The solar wind

 

 

 

The solar wind is a stream of charged particles which are ejected from the upper atmosphere of the sun. It consists mostly of high-energy electrons and protons that are able to escape the sun’s gravity in part because of the high temperature of the corona and the high kinetic energy particles gain through a process that is not well understood at this time.

 

The aurora is a glow observed in the night sky, usually in the polar zone. In northern latitudes, it is known as “aurora borealis”. The aurora borealis is also called the “northern lights”. The aurora borealis most often occurs from September to October and March to April.

 

The aurora is now known to be caused by electrons of typical energy of 1-15 keV, i.e. the energy obtained by the electrons passing through a voltage difference of 1,000-15,000 volts. The light is produced when they collide with atoms of the upper atmosphere, typically at altitudes of 80-150 km. It tends to be dominated by emissions of atomic oxygen–the greenish line at 557.7 nm and (especially with electrons of lower energy and higher altitude) the dark-red line at 630.0 nm.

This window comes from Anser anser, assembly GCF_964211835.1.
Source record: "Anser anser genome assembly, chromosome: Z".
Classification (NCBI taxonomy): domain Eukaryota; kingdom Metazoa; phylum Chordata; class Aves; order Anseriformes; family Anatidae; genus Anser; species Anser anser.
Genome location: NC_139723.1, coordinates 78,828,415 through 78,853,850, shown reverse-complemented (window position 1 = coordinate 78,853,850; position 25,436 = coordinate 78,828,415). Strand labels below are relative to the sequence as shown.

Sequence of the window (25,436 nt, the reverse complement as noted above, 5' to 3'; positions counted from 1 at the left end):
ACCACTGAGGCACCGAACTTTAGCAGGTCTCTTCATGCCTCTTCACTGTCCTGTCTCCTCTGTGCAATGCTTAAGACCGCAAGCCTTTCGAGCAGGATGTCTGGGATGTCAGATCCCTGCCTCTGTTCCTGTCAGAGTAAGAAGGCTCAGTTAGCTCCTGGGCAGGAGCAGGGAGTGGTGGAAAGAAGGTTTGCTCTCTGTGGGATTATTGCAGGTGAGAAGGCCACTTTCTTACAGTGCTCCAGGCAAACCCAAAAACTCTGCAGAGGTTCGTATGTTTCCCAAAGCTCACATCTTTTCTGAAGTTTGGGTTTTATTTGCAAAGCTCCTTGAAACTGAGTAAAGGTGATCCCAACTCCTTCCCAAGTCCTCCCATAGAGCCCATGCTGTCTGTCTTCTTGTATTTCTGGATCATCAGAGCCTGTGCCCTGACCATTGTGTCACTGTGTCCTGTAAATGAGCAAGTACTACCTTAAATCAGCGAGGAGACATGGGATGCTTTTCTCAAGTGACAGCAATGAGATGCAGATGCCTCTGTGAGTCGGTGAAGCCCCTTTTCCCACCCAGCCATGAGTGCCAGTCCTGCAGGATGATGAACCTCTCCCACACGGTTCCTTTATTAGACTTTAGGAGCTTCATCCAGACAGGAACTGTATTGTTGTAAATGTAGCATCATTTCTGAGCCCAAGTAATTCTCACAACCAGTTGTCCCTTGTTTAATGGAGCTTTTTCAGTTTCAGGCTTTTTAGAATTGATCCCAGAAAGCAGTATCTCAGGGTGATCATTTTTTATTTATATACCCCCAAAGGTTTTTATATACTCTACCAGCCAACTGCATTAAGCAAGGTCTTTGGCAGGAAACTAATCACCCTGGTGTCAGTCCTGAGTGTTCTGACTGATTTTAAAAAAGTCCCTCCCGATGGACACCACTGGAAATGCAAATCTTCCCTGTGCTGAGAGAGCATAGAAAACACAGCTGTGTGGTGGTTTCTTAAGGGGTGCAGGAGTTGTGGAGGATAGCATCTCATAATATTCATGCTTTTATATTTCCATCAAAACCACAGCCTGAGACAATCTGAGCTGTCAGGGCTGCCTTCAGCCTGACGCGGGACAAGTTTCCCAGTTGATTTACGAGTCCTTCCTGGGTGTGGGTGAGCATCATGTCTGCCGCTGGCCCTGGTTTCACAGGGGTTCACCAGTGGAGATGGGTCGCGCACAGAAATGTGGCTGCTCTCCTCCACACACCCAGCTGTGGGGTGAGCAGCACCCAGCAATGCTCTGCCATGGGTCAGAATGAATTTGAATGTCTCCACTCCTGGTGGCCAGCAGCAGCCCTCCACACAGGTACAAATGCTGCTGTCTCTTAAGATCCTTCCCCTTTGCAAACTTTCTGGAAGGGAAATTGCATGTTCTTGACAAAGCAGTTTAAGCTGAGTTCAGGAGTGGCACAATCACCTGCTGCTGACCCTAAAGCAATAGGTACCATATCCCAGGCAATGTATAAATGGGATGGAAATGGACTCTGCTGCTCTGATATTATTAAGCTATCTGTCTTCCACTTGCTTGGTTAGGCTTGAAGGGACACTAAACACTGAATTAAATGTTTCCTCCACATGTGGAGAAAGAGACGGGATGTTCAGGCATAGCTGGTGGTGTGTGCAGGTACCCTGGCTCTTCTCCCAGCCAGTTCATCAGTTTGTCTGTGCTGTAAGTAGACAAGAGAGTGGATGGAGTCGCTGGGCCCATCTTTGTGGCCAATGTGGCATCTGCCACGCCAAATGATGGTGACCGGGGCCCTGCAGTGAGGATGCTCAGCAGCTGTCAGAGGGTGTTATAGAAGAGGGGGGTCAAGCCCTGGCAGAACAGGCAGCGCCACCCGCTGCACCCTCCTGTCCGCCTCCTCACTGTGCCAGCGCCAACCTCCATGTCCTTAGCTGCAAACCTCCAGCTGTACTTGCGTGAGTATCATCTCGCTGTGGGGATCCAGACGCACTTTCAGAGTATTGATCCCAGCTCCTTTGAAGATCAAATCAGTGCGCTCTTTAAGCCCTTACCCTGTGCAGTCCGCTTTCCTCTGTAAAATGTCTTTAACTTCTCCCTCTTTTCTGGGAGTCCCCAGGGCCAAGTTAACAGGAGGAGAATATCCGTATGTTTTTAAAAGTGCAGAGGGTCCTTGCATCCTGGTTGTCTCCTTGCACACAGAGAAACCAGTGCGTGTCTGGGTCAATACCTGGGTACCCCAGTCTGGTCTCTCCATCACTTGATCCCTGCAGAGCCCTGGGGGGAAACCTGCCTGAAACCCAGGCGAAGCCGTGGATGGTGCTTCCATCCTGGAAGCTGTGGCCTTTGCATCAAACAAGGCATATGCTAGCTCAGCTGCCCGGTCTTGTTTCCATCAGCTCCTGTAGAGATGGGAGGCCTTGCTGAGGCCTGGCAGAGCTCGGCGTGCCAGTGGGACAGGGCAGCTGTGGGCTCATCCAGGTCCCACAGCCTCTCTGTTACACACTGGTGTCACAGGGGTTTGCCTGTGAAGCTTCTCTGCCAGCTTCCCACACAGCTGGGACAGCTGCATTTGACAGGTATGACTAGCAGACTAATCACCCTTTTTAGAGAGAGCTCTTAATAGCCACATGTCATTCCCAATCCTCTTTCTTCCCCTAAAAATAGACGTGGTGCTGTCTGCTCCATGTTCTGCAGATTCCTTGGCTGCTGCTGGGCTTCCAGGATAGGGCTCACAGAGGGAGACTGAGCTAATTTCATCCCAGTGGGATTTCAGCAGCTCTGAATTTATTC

The two most commonly referenced data points in some graphs are the Solar Wind (yellow line) and Bz component (red line). During times of relaxed solar activity, the solar wind usually streams past Earth at a speed of 250 km/s to 400 km/s. When a solar flare takes place, it can sometimes eject material into space and towards Earth also known as a Coronal Mass Ejection. The solar wind speeds carried past Earth by these shockwaves can sometimes exceed 700-800 km/s or even higher. The greater the increase, the stronger an impact to Earths geomagnetic field can be.

 

The Bz component represented by the red line is the current condition of the Sun’s magnetic field, also known as the interplanetary magnetic field (IMF).